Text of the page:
Zend Framework 2.0 is currently under full development, several milestones have been completed. Probably the most important milestone of ZF2.0 is the MVC. To be fully compliant to current standards a good Dependency Injection (DI) component had to be developed.
_Why_ does ZF2 need DI for the MVC?
The reason is that it’s a good potential answer to the question of “how do controllers gain access to their dependencies?” In ZF1, the answer was either indirectly via Zend_Registry or the Bootstrap together with getInvokeArg()), or via direct instantiation within the controller. The latter is problematic as you can’t easily provide substitutions, and if the class instantiated needs to interact with resources — say, a web API, the database, etc. — this becomes difficult to mock when testing. In the former cases, you’re introducing undocumented dependencies in the object — looking simply at the controller’s API, you cannot easily guess what other objects it uses.
DI helps answer this. The prototype Zend Framework Core Team started building assumes that a DI container is composed into the front controller, and controllers are themselves defined in the DI container. When a controller is matched by the router, the front controller then pulls the matched controller from the DI container — along with all of its dependencies. This helps solve the initial question, but also answers another one: how to reduce the number of objects necessary for each given request. In ZF1, every single application resource is instantiated on every request, regardless of whether or not a controller uses it; the DI approach largely removes this, though at the expense of an in-memory graph of object definitions. However, the latter is usually smaller over-all, and easily cached in memory.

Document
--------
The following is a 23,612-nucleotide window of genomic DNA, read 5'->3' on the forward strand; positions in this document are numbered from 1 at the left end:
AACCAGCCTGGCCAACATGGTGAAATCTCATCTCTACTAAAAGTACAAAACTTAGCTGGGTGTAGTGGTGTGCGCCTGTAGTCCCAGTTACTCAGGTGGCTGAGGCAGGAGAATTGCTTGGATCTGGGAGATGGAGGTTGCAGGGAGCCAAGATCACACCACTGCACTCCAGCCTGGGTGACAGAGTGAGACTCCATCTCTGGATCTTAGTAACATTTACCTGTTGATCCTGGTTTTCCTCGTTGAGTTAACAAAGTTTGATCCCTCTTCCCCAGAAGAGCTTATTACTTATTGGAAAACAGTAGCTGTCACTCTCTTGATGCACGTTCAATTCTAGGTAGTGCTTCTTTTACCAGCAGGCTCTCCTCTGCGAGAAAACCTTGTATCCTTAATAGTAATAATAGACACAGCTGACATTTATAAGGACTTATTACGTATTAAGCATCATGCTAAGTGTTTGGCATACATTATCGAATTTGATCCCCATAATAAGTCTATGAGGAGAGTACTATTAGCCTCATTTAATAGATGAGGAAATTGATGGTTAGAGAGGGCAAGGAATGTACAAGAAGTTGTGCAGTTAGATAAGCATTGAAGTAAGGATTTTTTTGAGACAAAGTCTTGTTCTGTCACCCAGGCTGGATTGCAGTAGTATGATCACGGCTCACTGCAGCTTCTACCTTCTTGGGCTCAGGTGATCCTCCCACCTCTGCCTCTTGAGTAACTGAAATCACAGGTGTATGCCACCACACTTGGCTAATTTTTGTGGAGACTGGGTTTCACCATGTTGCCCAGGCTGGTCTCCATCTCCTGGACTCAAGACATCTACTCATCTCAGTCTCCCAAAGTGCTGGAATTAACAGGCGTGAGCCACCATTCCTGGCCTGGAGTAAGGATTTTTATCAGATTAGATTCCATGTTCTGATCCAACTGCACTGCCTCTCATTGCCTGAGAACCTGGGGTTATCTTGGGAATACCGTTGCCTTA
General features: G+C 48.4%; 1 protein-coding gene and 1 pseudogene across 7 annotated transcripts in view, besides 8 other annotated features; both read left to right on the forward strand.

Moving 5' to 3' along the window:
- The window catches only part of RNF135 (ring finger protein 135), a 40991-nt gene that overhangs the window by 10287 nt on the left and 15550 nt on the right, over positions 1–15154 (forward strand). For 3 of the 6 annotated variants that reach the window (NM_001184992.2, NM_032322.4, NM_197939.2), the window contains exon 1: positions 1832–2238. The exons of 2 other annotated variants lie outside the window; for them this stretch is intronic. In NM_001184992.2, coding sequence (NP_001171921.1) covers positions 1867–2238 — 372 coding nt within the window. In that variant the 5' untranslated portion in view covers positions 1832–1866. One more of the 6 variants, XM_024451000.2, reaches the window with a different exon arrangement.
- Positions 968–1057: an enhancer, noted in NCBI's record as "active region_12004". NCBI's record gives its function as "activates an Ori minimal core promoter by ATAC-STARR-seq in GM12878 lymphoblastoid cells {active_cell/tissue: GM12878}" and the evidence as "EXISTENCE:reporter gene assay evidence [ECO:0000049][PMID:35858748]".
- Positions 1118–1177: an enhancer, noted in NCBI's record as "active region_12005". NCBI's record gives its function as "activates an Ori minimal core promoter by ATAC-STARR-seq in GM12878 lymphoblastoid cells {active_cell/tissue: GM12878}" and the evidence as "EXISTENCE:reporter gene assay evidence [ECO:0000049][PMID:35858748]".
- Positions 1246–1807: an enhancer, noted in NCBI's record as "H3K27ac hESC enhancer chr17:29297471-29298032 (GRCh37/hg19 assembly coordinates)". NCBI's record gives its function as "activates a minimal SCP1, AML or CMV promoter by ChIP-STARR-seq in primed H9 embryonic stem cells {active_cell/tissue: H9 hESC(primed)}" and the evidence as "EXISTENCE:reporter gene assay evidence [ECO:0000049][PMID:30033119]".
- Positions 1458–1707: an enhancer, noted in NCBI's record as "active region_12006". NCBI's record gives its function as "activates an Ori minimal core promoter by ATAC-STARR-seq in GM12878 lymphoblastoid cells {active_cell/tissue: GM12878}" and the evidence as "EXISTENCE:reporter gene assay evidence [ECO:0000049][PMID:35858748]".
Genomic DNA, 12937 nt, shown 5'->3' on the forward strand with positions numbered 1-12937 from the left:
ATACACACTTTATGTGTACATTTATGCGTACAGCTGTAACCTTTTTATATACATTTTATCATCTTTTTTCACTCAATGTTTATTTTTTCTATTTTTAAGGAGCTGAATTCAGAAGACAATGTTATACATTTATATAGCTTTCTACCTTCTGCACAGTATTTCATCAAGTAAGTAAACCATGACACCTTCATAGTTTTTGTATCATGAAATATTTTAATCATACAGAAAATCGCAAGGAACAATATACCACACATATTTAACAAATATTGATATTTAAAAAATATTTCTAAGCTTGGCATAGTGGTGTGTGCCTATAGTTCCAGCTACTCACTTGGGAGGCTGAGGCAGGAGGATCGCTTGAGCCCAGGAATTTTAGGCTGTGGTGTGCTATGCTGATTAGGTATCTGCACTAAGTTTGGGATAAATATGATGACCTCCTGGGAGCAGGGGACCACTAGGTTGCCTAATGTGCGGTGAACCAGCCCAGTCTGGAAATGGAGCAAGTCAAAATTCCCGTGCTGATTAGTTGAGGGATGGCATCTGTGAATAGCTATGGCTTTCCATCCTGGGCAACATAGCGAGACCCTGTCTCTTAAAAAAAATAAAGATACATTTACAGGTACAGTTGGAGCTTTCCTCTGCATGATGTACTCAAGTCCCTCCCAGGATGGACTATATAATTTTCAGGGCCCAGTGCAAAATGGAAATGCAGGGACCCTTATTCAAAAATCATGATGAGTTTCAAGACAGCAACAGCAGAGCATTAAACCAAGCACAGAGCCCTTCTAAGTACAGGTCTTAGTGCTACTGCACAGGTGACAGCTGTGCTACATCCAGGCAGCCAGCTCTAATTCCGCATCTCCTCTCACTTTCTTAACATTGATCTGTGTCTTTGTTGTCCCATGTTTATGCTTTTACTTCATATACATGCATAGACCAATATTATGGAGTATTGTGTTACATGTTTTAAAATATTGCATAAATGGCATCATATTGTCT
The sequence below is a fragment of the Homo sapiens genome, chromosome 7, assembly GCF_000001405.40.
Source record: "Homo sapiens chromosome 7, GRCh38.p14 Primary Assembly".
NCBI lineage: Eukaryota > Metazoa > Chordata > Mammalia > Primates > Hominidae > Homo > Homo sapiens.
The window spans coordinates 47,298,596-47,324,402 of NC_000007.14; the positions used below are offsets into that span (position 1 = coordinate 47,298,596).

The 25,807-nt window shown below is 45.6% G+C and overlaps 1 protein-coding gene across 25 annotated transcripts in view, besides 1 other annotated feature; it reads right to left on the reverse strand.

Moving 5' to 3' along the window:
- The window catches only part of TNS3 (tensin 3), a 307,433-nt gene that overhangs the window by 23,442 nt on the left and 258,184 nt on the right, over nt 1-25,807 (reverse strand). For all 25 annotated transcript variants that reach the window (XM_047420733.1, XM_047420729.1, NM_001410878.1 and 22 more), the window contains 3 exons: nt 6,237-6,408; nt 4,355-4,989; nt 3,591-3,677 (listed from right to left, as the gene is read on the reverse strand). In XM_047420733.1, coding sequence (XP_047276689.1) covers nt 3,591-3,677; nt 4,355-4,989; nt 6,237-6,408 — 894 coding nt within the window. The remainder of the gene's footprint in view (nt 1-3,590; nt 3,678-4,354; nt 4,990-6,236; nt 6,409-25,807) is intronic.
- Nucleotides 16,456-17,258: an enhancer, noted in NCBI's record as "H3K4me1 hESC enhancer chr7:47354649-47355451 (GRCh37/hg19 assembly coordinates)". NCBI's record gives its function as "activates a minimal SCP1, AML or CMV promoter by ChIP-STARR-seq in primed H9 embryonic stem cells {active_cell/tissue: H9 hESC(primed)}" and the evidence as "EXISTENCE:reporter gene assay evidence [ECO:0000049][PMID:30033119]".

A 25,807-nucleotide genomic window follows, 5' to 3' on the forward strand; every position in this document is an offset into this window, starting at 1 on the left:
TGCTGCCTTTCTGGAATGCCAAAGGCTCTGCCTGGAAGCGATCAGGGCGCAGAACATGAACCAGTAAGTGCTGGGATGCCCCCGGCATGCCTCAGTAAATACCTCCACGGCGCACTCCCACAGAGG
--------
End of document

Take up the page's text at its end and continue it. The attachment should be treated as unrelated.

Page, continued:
Ralph Schindler (Part of the Zend Framework Core Team) takes the lead on this component and listened to the community. He poured all those ideas in a component that can take prior configured definitions, detect dependencies at runtime and a tool for static dependencies analysis.
The approach that has been taken is that different environments will behave differently from a DI perspective. The solution is to consider anything but your local development machine production. Application in production should be stable from a code perspective and unchanging code means the deploy tool should be able to statically parse your code and create a definition file from it. This can be done automatically on each deploy. Once a definition file is ready – this will be in PHP format for maximum efficiency – your application doesn’t need to analyze your code on every request, thus gaining in huge performance benefits and without the hassle of always manually configuring all dependencies. Of course some dependencies will have to be manually configured, but Zend\Di offers tools for that.
Let’s take a closer look at the tools Zend\Di offers.
This class will be instantiated most of the time. It will be used to retrieve instances configured by a definition.